Companies working with ECMWF - which operates the Copernicus Atmosphere Monitoring Service (CAMS) and Climate Change Service (C3S) on behalf of the European Commission - are already developing products with applications across the health, energy, water, agriculture, financial and urban planning sectors; turning data into insight. The Athens summit is the next stage on that journey, seeking to refine solutions to complex problems.
The size of the opportunity is vast: tourism, sea transport and enterprises are of vital importance to the Greek economy, whilst the proposed Project Helios could set a global benchmark for the potential of large scale solar power. Tackling problems like pollution would not only improve life expectancy and save billions of euros, but also serve to address the root cause of the climate challenge by reducing carbon emissions.
The European Commission expects its Open Data Strategy to deliver a €40 billion annual boost to the EU's economy. For Greece the incentives to build on its natural resources and protect public health are both of economic and moral importance.
Notes for editors
The first Copernicus Atmosphere Monitoring Service (CAMS) General Assembly, 14 - 16 June 2016, Athens, Greece is co-ordinated with support from the Research Center for Climatology of the Academy of Athens, the National Hellenic Meteorological Service and the Mariolopoulos-Kanaginis Foundation for the Environmental Sciences.
We invite journalists to attend the evening reception with the opportunity for interviews.
1. ECMWF has published a COP21 briefing document on "How can big data help us live in a changing environment?" explaining the significance and potential of the Copernicus programme. Copernicus Atmosphere Monitoring Service and Copernicus Climate Change Service have both a website with further information. The COP21 briefing document can be found on both websites:
2. Copernicus is the European Commission's flagship Earth Observation programme that delivers freely accessible operational data and information services. ECMWF has been entrusted to operate two key parts of the Copernicus programme and is assisting with a third to bring a consistent standard to the measurement, forecasting and predicting of atmospheric conditions and climate change:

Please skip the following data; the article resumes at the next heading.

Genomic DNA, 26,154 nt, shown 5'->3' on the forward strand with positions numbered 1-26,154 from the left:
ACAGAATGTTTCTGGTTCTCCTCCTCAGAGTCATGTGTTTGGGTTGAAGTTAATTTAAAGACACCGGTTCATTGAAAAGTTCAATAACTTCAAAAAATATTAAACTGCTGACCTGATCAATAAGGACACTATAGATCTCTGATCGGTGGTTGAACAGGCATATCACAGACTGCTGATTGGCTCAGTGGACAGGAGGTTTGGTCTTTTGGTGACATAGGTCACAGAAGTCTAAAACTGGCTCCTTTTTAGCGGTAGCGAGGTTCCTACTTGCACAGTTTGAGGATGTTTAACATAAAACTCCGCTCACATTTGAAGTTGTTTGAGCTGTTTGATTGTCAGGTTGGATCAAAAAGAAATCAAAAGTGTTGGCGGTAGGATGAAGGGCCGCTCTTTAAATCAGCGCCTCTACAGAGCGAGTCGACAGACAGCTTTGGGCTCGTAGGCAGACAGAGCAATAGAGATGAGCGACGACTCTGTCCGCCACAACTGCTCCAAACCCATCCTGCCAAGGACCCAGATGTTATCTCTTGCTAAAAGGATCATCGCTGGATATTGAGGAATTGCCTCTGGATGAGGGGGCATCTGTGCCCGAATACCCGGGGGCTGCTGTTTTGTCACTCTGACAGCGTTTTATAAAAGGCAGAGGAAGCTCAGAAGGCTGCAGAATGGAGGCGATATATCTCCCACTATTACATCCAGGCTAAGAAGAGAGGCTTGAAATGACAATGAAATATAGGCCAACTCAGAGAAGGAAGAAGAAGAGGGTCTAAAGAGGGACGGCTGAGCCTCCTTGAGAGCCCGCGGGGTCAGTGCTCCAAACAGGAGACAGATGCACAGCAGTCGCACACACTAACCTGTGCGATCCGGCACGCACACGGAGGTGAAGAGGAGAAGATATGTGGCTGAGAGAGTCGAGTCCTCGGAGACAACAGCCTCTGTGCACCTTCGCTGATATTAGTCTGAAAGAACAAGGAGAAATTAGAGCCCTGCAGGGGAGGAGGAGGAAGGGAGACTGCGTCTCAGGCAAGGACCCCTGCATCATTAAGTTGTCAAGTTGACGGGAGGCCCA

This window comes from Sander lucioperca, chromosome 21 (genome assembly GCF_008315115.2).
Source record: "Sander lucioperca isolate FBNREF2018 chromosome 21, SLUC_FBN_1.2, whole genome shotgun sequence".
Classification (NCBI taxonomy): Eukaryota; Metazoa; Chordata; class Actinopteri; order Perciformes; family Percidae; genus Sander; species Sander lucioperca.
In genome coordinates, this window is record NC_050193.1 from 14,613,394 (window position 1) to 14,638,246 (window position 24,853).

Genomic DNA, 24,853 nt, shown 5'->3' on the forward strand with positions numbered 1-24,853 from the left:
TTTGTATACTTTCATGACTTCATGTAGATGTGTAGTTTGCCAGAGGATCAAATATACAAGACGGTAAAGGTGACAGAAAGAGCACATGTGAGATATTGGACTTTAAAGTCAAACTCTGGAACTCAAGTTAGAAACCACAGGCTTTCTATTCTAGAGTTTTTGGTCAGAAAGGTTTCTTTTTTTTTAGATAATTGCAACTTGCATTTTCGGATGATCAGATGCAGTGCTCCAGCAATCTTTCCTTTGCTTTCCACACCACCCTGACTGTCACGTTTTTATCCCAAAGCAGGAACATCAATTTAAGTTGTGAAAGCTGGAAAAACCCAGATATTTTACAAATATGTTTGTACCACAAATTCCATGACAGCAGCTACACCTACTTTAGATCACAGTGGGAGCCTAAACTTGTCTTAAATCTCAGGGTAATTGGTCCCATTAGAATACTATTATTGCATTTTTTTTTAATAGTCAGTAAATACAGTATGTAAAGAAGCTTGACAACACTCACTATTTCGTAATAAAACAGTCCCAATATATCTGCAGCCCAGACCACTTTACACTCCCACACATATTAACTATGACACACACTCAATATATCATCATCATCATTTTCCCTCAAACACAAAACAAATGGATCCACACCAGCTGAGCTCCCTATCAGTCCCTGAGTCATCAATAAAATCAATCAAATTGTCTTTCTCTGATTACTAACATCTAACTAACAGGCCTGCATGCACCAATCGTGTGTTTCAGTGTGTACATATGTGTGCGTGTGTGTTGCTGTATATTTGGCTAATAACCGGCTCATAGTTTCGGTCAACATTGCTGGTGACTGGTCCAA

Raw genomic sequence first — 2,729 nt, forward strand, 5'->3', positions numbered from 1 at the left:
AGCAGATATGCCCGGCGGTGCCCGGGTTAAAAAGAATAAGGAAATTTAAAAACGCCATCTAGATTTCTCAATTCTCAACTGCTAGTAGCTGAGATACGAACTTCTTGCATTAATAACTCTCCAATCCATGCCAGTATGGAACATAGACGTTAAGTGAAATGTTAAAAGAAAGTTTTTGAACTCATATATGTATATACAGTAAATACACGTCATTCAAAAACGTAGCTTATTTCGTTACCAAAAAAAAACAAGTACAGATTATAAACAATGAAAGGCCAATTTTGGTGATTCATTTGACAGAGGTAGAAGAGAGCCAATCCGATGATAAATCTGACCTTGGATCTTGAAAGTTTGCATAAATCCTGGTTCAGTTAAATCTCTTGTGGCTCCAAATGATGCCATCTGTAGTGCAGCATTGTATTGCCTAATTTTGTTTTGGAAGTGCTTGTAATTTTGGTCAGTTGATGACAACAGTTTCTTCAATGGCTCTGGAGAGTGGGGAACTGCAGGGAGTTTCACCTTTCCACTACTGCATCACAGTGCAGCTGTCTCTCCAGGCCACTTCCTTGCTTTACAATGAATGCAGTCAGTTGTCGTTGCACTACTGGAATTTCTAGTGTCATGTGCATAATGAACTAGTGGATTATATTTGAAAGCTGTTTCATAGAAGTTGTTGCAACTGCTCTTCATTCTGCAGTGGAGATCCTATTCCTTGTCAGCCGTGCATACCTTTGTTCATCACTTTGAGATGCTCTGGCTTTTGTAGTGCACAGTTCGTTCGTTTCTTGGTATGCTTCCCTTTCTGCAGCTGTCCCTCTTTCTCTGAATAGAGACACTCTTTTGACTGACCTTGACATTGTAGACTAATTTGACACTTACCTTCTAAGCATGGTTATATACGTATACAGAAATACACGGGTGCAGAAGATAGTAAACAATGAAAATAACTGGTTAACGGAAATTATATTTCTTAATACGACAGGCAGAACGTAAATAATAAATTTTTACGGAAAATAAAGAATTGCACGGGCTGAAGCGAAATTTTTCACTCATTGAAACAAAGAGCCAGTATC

- The Copernicus Atmosphere Monitoring Service provides daily forecasts detailing the makeup composition of the atmosphere from the ground up to the stratosphere.
- The Copernicus Climate Change Service (in development) will routinely monitor and analyse around 20 essential climate variables to build a global picture of our climate, from the past to the future, as well as developing customisable climate indicators in relevant economic sectors.
- The Copernicus Emergency Management Service supports improvements to flood forecasting and understanding of the frequency, variability and consequences of extreme weather.
3. The European Centre for Medium-Range Weather Forecasts (ECMWF) is an international organisation which specialises in numerical weather prediction and is supported by many European states.
4. The National Meteorological Services in Europe play an integral role in making Copernicus a success.
2. IPCC (2012) http://ipcc-wg2.gov/SREX/
4. IPCC (2014) http://ipcc-wg2.gov/AR5/report/full-report/
5. Wolf et al., (2015) http://www.mdpi.com/2225-1154/3/4/901?trendmd-shared=1
6. UNEP (2014) http://www.unep.org/yearbook/2014/PDF/chapt7.pdf